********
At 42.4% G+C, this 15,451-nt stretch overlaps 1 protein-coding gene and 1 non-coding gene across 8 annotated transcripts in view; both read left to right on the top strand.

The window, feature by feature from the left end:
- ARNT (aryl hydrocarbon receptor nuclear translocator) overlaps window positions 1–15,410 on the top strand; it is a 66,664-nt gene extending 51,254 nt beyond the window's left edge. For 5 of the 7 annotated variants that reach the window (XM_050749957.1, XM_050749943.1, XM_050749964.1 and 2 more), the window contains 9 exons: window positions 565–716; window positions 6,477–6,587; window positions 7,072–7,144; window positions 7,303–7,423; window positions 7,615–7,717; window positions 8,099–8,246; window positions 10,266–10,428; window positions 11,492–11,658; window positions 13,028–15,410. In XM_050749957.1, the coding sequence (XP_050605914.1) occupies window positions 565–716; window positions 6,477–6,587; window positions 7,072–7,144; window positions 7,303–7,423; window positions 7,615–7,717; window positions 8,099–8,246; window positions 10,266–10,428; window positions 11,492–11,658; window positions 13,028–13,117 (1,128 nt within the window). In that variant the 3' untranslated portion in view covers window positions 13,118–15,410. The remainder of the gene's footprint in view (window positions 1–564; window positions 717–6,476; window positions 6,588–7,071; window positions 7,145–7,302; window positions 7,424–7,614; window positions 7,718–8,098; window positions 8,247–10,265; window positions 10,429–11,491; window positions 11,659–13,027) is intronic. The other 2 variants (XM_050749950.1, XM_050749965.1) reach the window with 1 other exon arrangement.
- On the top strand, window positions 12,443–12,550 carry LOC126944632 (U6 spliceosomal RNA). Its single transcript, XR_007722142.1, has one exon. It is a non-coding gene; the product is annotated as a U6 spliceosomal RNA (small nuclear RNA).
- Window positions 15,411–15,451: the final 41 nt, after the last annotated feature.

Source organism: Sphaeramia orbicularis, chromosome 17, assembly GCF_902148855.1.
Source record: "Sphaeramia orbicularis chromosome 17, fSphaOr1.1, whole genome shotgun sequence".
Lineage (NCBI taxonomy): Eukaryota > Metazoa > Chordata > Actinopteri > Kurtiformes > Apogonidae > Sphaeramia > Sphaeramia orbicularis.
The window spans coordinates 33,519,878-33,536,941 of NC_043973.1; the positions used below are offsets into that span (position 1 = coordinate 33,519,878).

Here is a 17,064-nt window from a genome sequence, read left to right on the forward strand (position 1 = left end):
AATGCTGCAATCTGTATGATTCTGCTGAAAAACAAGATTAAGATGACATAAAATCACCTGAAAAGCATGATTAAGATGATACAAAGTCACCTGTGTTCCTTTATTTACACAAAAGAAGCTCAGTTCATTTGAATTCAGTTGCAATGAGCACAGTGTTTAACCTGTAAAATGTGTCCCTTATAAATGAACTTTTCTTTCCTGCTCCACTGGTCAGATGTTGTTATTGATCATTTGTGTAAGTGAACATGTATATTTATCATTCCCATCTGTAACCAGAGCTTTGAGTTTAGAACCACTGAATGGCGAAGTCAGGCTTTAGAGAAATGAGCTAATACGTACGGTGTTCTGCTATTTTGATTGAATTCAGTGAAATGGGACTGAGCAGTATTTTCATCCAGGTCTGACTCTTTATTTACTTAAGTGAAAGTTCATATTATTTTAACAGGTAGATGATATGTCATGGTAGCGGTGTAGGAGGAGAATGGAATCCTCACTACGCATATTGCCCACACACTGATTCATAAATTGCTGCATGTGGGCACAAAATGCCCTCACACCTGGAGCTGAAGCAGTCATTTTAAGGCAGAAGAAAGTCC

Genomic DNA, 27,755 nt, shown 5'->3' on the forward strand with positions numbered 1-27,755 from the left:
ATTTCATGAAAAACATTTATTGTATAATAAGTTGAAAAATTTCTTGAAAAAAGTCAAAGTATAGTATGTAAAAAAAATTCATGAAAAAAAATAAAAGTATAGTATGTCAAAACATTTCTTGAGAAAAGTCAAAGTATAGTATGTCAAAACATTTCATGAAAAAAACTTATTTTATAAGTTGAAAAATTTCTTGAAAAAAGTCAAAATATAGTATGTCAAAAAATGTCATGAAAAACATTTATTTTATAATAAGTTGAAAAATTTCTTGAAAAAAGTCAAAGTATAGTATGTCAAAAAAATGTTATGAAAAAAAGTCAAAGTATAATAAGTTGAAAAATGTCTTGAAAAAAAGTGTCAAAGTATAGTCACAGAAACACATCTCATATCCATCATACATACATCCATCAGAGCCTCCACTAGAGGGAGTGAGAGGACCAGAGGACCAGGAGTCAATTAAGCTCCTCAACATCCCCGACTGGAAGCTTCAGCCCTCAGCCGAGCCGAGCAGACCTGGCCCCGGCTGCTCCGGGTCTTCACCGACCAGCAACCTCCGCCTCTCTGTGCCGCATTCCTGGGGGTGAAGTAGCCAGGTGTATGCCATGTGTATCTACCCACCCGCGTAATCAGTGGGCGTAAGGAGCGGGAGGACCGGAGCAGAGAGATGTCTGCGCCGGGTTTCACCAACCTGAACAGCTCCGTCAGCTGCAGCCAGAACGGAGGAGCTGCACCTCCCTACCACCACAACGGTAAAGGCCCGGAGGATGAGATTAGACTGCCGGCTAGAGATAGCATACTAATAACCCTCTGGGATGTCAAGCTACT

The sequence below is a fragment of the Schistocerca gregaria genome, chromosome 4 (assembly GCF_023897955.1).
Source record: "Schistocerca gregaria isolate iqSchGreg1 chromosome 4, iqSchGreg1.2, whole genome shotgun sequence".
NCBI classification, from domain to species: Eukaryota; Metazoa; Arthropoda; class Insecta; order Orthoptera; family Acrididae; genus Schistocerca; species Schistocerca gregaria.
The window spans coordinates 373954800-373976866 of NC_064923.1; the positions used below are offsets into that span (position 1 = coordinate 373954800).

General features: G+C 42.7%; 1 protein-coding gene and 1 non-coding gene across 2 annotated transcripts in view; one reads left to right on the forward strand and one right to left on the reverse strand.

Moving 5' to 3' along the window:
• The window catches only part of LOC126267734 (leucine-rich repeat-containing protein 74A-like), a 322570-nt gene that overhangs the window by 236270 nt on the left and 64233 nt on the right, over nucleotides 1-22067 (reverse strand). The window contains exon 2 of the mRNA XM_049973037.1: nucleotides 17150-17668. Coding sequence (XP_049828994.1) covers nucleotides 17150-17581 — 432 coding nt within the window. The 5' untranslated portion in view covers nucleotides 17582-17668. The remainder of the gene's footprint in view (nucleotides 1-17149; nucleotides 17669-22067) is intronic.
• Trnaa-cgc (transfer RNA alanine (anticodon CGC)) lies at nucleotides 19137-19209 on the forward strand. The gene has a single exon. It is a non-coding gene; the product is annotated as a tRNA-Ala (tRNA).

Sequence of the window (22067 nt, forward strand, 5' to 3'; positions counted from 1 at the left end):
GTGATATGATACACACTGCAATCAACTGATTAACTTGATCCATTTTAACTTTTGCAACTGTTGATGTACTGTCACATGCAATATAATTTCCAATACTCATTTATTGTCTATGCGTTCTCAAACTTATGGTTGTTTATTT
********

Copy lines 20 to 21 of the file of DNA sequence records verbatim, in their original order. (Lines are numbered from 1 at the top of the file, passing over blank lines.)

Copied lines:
• The window catches only part of LOC126267734 (leucine-rich repeat-containing protein 74A-like), a 322570-nt gene that overhangs the window by 236270 nt on the left and 64233 nt on the right, over nucleotides 1-22067 (reverse strand). The window contains exon 2 of the mRNA XM_049973037.1: nucleotides 17150-17668. Coding sequence (XP_049828994.1) covers nucleotides 17150-17581 — 432 coding nt within the window. The 5' untranslated portion in view covers nucleotides 17582-17668. The remainder of the gene's footprint in view (nucleotides 1-17149; nucleotides 17669-22067) is intronic.
• Trnaa-cgc (transfer RNA alanine (anticodon CGC)) lies at nucleotides 19137-19209 on the forward strand. The gene has a single exon. It is a non-coding gene; the product is annotated as a tRNA-Ala (tRNA).